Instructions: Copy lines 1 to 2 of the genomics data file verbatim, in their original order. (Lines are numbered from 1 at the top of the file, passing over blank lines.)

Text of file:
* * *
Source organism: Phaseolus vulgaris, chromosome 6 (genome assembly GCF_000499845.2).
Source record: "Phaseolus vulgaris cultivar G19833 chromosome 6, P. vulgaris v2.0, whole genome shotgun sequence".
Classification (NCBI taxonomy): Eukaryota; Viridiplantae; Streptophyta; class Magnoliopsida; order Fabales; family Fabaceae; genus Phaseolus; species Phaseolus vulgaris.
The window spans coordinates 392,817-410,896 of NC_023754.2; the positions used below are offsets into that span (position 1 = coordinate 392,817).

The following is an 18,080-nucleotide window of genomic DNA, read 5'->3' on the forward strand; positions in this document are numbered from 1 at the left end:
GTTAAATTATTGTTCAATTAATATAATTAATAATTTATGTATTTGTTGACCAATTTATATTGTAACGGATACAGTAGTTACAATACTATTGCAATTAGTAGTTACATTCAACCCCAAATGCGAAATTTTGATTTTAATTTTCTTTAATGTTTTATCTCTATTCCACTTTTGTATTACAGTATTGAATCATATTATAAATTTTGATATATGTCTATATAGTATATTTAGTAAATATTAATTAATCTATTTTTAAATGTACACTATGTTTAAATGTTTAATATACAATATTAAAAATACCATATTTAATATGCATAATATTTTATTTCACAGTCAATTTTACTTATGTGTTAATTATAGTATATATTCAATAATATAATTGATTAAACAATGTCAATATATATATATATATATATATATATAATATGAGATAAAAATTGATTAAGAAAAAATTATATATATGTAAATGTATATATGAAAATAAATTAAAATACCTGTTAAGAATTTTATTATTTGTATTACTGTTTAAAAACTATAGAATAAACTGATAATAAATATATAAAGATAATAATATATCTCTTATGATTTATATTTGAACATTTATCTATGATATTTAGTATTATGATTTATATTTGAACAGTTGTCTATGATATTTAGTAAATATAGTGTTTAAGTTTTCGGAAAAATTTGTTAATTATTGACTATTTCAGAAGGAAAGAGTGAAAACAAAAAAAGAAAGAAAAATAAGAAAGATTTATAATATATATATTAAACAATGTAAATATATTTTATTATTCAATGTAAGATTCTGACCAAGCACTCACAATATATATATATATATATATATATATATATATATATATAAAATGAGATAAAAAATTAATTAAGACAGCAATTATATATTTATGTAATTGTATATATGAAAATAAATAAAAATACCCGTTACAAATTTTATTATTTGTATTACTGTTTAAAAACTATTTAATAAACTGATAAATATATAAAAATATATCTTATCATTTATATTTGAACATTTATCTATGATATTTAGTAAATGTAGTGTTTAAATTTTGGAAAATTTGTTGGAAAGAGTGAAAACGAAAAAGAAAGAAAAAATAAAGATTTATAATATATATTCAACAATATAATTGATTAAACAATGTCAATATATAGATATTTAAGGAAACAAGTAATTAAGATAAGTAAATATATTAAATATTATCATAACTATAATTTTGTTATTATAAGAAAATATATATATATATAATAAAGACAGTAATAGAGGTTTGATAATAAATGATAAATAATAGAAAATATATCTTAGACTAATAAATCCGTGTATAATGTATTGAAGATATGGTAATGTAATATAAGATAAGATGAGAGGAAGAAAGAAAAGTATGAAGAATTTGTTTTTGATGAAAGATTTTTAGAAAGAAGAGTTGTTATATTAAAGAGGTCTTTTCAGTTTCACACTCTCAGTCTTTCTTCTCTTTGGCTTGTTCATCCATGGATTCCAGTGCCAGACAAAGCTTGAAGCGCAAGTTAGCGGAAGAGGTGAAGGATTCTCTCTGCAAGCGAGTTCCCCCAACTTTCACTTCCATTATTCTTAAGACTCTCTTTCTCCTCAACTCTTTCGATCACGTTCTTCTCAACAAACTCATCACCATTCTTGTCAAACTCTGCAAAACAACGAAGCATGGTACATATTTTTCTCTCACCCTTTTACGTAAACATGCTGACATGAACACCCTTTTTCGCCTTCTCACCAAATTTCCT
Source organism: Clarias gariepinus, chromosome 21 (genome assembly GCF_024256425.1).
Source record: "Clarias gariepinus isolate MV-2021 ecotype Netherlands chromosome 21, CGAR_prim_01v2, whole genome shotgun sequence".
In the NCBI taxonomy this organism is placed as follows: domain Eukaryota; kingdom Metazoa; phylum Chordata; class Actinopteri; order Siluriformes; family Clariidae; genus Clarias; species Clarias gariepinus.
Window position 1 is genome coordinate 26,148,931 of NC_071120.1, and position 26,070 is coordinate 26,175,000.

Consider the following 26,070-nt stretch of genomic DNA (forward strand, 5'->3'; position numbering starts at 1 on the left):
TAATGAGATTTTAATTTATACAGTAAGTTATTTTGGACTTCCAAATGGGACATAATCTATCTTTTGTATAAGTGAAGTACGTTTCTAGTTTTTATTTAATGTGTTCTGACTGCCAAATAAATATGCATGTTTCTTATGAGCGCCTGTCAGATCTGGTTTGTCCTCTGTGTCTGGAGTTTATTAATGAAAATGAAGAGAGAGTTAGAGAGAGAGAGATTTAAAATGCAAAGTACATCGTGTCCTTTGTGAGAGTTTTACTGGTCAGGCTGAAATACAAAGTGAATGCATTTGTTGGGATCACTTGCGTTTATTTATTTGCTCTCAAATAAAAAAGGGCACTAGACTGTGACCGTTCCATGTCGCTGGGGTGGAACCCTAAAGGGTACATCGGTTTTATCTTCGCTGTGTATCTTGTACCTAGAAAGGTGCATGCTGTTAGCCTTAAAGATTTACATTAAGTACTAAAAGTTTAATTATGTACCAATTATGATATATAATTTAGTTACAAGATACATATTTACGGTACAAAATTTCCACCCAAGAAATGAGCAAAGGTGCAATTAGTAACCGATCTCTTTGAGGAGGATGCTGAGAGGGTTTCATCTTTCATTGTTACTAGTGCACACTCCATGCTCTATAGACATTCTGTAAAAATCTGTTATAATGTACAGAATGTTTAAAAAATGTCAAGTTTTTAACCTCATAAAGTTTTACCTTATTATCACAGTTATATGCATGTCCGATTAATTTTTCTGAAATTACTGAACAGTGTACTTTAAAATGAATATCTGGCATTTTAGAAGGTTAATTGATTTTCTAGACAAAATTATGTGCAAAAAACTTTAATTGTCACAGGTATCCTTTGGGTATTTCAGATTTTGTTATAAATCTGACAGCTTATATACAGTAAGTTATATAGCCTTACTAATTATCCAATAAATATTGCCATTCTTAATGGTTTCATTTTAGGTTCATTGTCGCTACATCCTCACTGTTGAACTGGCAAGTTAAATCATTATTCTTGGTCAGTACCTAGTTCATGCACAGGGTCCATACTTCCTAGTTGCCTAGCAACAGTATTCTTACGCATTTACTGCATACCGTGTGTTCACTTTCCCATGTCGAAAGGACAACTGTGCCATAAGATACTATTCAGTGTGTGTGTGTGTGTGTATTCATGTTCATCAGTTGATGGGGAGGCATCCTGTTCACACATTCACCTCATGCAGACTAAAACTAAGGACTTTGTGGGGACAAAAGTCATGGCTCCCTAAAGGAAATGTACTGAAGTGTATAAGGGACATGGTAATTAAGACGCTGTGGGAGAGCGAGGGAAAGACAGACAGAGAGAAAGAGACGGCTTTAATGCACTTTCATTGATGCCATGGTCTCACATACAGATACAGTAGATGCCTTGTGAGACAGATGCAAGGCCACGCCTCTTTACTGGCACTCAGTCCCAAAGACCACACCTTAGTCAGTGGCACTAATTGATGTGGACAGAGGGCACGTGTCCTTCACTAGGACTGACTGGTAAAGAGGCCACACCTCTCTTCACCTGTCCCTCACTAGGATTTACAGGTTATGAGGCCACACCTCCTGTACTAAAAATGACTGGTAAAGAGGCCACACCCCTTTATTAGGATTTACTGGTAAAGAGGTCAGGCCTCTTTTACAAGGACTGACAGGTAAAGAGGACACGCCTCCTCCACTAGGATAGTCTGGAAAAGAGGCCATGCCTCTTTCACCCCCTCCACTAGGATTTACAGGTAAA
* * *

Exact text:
Source organism: Phaseolus vulgaris, chromosome 6 (genome assembly GCF_000499845.2).
Source record: "Phaseolus vulgaris cultivar G19833 chromosome 6, P. vulgaris v2.0, whole genome shotgun sequence".